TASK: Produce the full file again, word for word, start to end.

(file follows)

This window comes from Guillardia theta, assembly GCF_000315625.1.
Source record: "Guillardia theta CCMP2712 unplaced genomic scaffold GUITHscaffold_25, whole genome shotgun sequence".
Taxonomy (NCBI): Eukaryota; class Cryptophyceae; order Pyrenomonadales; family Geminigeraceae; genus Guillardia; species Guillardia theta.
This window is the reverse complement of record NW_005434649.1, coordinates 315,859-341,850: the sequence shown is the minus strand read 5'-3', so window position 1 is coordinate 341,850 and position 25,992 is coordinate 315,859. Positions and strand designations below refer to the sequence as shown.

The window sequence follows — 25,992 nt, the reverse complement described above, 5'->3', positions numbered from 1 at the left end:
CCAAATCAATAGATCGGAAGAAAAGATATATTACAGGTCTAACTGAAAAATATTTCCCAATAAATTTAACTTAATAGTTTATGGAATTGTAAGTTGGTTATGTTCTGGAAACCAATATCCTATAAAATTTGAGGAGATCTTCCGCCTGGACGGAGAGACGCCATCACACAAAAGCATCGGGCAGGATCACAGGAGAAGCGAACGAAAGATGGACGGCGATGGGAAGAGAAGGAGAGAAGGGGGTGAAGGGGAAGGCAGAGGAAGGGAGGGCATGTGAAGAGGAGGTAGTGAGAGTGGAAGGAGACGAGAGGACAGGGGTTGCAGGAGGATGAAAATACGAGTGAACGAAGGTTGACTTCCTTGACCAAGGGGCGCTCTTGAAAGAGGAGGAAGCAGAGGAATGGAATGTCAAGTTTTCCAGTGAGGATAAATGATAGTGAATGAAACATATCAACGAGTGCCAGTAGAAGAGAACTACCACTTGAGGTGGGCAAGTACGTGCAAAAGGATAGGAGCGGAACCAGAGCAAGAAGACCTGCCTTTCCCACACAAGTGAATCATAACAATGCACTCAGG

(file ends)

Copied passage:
This window comes from Guillardia theta, assembly GCF_000315625.1.
Source record: "Guillardia theta CCMP2712 unplaced genomic scaffold GUITHscaffold_25, whole genome shotgun sequence".
Taxonomy (NCBI): Eukaryota; class Cryptophyceae; order Pyrenomonadales; family Geminigeraceae; genus Guillardia; species Guillardia theta.
This window is the reverse complement of record NW_005434649.1, coordinates 315,859-341,850: the sequence shown is the minus strand read 5'-3', so window position 1 is coordinate 341,850 and position 25,992 is coordinate 315,859. Positions and strand designations below refer to the sequence as shown.

The window sequence follows — 25,992 nt, the reverse complement described above, 5'->3', positions numbered from 1 at the left end:
CCAAATCAATAGATCGGAAGAAAAGATATATTACAGGTCTAACTGAAAAATATTTCCCAATAAATTTAACTTAATAGTTTATGGAATTGTAAGTTGGTTATGTTCTGGAAACCAATATCCTATAAAATTTGAGGAGATCTTCCGCCTGGACGGAGAGACGCCATCACACAAAAGCATCGGGCAGGATCACAGGAGAAGCGAACGAAAGATGGACGGCGATGGGAAGAGAAGGAGAGAAGGGGGTGAAGGGGAAGGCAGAGGAAGGGAGGGCATGTGAAGAGGAGGTAGTGAGAGTGGAAGGAGACGAGAGGACAGGGGTTGCAGGAGGATGAAAATACGAGTGAACGAAGGTTGACTTCCTTGACCAAGGGGCGCTCTTGAAAGAGGAGGAAGCAGAGGAATGGAATGTCAAGTTTTCCAGTGAGGATAAATGATAGTGAATGAAACATATCAACGAGTGCCAGTAGAAGAGAACTACCACTTGAGGTGGGCAAGTACGTGCAAAAGGATAGGAGCGGAACCAGAGCAAGAAGACCTGCCTTTCCCACACAAGTGAATCATAACAATGCACTCAGG